•By Monday, a total of 2,512 Ebola cases (2,418 confirmed and 94 probable), had been reported in DR Congo.
•A vaccine (rVSV-EBOV) partly developed in Kenya, is currently being used in Congo and is 99 per cent effective.
Kenya should not close its borders to people coming from the Ebola-hit Democratic Republic of Congo, the World Health Organisation says.
WHO said unfair profiling of travellers from the Ebola-hit regions will only worsen the situation and increase the spread of the deadly disease.
"No country should close its borders or place any restrictions on travel and trade. Such measures are usually implemented out of fear and have no basis in science," WHO said in a statement yesterday.
"They push the movement of people and goods to informal border crossings that are not monitored, thus increasing the chances of the spread of disease," WHO said.
WHO chief Tedros Adhanom Ghebreyesus on Wednesday declared the outbreak a "public health emergency of international concern", a move that may encourage wealthy donor countries to provide more cash.
WHO says they are struggling with a shortfall of Sh5.4 billion to fight the disease in the DRC.
Public health specialists meeting in Nairobi yesterday praised the decision to declare an emergency.
"Currently there is a very high risk that the current Ebola outbreak will soon spread to neighboring countries including Sudan, Rwanda, Uganda, Burundi, and Kenya," said Aids Healthcare Foundation Kenya country director Dr Samuel Kinyanjui.
"WHO on 15th July 2019, confirmed that the Ebola outbreak has reached to the Eastern Congo's main city of Goma severely raises the risk of the virus spreading from this border town into Rwanda."
By Monday, a total of 2,512 Ebola cases (2,418 confirmed and 94 probable), had been reported in DR Congo.
Out of this, there were 1,676 deaths (1,582 confirmed, 94 probable), reported from North Kivu and Ituri Provinces, which represented a case fatality rate of 68 per cent, according to WHO.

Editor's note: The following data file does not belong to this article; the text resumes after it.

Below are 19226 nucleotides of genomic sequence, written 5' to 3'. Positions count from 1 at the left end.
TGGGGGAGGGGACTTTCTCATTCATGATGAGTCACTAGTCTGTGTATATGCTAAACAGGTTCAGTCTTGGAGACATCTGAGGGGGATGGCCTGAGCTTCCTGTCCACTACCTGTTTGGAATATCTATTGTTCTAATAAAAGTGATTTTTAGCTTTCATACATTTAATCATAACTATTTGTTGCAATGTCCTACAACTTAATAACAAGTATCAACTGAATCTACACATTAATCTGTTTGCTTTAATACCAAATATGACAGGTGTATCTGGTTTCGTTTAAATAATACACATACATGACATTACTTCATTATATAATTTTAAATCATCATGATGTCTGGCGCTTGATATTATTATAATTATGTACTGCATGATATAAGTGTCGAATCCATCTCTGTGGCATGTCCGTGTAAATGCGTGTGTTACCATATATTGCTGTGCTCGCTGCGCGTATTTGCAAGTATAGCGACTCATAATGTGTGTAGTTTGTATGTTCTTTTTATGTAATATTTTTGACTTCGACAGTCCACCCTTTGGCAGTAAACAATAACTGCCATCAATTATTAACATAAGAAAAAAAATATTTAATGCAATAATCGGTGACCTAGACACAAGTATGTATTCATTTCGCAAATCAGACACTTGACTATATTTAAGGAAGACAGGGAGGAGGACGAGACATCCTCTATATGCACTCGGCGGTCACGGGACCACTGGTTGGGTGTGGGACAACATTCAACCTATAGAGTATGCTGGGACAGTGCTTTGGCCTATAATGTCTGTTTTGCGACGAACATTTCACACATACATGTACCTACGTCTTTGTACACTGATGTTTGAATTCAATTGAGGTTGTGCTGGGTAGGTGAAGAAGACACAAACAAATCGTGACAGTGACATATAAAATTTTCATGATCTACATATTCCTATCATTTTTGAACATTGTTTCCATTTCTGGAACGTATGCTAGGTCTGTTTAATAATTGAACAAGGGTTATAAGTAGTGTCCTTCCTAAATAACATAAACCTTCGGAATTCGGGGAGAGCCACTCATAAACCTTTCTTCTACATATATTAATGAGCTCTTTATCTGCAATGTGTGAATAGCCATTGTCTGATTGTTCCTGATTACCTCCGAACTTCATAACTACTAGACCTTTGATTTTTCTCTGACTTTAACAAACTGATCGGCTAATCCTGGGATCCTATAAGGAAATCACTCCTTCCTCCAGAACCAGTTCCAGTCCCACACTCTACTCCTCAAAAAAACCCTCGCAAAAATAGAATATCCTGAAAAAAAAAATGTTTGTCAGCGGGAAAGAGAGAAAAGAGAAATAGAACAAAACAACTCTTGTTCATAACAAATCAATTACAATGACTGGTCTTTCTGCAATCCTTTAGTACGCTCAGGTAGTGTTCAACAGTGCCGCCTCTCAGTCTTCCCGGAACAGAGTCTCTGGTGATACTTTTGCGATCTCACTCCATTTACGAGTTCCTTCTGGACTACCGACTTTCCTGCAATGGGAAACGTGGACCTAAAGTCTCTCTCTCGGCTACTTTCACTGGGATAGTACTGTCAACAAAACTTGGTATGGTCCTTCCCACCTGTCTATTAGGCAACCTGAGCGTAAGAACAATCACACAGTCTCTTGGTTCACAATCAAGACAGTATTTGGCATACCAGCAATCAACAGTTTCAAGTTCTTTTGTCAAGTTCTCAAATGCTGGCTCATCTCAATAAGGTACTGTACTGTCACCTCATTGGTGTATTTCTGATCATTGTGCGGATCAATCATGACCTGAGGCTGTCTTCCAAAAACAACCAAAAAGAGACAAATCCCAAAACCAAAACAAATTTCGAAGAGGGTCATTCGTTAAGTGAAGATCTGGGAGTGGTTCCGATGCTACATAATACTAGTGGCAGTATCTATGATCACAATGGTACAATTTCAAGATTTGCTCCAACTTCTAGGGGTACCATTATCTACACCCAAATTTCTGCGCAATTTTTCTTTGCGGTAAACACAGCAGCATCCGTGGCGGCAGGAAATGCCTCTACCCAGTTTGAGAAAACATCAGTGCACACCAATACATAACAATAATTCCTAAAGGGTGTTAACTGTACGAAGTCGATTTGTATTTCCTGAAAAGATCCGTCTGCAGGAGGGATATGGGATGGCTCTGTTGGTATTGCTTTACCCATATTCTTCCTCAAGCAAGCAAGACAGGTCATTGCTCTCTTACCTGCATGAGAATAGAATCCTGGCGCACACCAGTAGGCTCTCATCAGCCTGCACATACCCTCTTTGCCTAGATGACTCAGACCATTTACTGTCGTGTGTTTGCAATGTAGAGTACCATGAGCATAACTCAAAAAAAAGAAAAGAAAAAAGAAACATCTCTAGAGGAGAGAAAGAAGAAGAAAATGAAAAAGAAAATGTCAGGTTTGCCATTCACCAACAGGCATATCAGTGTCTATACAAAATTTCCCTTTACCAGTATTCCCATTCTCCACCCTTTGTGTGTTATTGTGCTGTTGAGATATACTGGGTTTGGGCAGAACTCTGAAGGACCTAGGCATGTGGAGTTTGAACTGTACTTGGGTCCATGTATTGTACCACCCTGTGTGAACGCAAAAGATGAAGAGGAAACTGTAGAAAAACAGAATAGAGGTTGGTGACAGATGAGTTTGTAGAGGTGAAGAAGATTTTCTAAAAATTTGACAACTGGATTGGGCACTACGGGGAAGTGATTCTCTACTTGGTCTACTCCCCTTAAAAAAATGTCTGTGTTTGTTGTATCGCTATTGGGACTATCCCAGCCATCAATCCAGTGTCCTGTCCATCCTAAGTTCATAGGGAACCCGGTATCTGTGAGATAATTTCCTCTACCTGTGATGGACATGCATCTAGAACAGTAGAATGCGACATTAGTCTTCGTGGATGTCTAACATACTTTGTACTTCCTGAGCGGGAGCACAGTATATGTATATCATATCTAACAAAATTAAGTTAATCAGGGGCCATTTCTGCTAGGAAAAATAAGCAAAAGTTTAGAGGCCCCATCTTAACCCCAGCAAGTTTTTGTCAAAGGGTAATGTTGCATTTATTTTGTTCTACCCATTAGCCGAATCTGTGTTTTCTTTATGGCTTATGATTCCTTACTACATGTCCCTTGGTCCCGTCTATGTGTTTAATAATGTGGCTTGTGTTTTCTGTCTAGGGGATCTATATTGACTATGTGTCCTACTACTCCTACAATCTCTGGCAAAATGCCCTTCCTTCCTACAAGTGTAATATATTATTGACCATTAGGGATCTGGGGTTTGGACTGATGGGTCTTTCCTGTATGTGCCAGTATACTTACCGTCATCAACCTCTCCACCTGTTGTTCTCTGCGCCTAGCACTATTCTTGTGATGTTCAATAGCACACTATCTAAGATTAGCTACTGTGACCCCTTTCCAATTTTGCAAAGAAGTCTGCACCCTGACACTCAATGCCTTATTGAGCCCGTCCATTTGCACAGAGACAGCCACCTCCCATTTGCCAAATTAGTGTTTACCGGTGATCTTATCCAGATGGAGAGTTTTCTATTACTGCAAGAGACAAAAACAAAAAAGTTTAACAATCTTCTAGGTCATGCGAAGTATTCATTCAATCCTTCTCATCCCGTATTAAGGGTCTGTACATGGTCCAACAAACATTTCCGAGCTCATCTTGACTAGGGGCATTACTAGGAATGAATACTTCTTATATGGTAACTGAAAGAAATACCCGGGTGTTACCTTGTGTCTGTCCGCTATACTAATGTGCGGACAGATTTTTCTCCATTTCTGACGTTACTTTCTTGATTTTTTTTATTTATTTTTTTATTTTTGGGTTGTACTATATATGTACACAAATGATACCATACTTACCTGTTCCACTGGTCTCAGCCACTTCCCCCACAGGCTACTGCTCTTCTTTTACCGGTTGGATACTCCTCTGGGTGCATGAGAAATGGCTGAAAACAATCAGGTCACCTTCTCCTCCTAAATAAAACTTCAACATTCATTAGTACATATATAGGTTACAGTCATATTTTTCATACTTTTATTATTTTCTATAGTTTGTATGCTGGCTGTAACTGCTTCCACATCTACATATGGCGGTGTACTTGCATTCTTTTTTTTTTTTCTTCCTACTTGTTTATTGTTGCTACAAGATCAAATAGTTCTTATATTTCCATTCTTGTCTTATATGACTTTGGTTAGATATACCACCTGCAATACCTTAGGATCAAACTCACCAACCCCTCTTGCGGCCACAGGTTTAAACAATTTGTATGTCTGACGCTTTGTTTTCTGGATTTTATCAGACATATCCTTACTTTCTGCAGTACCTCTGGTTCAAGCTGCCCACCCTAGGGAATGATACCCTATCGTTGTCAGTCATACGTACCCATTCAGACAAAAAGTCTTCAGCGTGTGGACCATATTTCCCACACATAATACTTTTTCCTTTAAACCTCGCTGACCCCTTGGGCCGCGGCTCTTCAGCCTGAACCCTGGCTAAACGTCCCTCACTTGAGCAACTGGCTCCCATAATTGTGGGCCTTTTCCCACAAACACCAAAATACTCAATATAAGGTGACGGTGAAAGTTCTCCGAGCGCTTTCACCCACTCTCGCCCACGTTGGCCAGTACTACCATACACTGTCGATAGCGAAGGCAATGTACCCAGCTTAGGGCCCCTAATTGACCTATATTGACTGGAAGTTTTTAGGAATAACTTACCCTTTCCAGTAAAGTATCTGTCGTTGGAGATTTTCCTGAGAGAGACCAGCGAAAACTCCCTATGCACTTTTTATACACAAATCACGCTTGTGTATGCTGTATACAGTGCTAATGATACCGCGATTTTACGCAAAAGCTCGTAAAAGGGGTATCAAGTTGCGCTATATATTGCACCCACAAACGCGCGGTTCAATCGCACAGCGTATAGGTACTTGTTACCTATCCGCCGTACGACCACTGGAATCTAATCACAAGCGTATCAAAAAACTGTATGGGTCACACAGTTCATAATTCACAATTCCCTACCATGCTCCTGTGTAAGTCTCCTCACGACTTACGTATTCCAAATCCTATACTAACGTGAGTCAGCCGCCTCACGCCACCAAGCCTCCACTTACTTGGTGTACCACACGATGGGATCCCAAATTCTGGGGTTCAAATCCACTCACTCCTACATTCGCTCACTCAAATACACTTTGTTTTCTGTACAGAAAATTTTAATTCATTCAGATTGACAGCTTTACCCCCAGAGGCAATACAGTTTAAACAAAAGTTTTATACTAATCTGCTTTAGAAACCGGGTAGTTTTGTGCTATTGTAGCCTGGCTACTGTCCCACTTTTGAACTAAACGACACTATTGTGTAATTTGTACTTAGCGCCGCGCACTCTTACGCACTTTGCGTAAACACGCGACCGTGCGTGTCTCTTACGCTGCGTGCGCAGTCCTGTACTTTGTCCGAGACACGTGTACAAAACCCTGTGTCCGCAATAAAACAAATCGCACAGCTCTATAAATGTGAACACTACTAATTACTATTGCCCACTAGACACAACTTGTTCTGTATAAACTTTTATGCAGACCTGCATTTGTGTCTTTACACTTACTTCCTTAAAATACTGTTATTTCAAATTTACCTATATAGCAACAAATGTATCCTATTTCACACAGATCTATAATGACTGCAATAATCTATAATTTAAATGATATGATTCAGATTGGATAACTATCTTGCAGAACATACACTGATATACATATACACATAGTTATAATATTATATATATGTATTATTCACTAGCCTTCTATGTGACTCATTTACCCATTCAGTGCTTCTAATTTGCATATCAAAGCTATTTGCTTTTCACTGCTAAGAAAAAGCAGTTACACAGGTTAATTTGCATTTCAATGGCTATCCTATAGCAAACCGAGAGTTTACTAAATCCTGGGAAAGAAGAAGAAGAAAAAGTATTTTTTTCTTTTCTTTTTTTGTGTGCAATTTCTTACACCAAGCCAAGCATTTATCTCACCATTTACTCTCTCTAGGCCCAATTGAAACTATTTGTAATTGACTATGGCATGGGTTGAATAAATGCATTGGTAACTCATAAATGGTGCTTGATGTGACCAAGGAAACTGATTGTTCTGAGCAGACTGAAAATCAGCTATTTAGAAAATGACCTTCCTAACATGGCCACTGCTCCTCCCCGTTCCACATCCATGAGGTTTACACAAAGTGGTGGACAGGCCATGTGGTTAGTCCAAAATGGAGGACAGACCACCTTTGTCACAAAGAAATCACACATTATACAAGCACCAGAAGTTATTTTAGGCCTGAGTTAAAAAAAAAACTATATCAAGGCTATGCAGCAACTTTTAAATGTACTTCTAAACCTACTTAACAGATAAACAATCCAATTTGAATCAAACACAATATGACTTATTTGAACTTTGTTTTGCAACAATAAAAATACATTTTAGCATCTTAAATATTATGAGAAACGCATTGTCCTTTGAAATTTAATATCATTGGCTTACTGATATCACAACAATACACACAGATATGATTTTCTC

“The PHEIC declaration is a step in the right direction, but it should have been declared months ago,” said AHF President Michael Weinstein.
“Now, Dr Tedros must act quickly to mobilise the resources from donor countries and mount a robust response. All available vaccines must be fast-tracked for approval so that a large-scale inoculation campaign can begin immediately – an emergency declaration is only effective if it’s followed by swift action.”
A vaccine (rVSV-EBOV) partly developed in Kenya, is currently being used in Congo and is 99 per cent effective.
However, everybody is not vaccinated - only those who come into direct contact with an Ebola patient, and people who come into contact with them.
Currently, Kenya screens travellers at all border and entry points, including those using domestic flights, because of the heightened risk from DR Congo.
“Incoming travellers from the Democratic Republic of Congo, Uganda and other countries are undergoing screening using the thermo scanners and hand-held thermo guns at major airports, including Wilson Airport,” the ministry of health says.
A holding room has also been set up at the JKIA for any suspected cases awaiting possible transfer to the Ebola treatment unit at the Kenyatta National Hospital.
The viral disease spreads through contact with bodily fluids, causing haemorrhagic fever with severe vomiting, diarrhoea, and bleeding.
WHO says vaccine will be doubled in 2020.
"The committee...recommends that WHO works with member states and manufacturers to immediately take all measures to increases supplies, including consideration of working with Contract Manufacturing Organizations and transfer of technology," WHO said yesterday.